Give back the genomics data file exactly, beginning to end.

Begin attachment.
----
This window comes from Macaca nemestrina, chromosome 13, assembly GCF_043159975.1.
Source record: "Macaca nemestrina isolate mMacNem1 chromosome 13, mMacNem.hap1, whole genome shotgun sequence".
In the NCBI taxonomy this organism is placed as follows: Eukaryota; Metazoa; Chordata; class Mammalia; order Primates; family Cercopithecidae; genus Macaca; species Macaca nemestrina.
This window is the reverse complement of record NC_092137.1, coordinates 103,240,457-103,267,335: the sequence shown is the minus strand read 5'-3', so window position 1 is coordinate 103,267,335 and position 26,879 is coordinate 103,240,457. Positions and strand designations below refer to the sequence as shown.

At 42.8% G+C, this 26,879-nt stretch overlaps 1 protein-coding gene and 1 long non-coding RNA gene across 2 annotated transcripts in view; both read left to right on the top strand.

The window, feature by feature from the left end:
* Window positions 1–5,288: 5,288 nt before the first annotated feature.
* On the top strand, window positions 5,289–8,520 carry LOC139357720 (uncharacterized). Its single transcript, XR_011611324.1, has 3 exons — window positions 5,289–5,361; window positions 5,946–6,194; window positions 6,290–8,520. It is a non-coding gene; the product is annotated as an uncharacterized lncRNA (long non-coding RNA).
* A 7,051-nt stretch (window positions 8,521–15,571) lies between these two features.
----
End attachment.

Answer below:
This window comes from Macaca nemestrina, chromosome 13, assembly GCF_043159975.1.
Source record: "Macaca nemestrina isolate mMacNem1 chromosome 13, mMacNem.hap1, whole genome shotgun sequence".
In the NCBI taxonomy this organism is placed as follows: Eukaryota; Metazoa; Chordata; class Mammalia; order Primates; family Cercopithecidae; genus Macaca; species Macaca nemestrina.
This window is the reverse complement of record NC_092137.1, coordinates 103,240,457-103,267,335: the sequence shown is the minus strand read 5'-3', so window position 1 is coordinate 103,267,335 and position 26,879 is coordinate 103,240,457. Positions and strand designations below refer to the sequence as shown.

At 42.8% G+C, this 26,879-nt stretch overlaps 1 protein-coding gene and 1 long non-coding RNA gene across 2 annotated transcripts in view; both read left to right on the top strand.

The window, feature by feature from the left end:
* Window positions 1–5,288: 5,288 nt before the first annotated feature.
* On the top strand, window positions 5,289–8,520 carry LOC139357720 (uncharacterized). Its single transcript, XR_011611324.1, has 3 exons — window positions 5,289–5,361; window positions 5,946–6,194; window positions 6,290–8,520. It is a non-coding gene; the product is annotated as an uncharacterized lncRNA (long non-coding RNA).
* A 7,051-nt stretch (window positions 8,521–15,571) lies between these two features.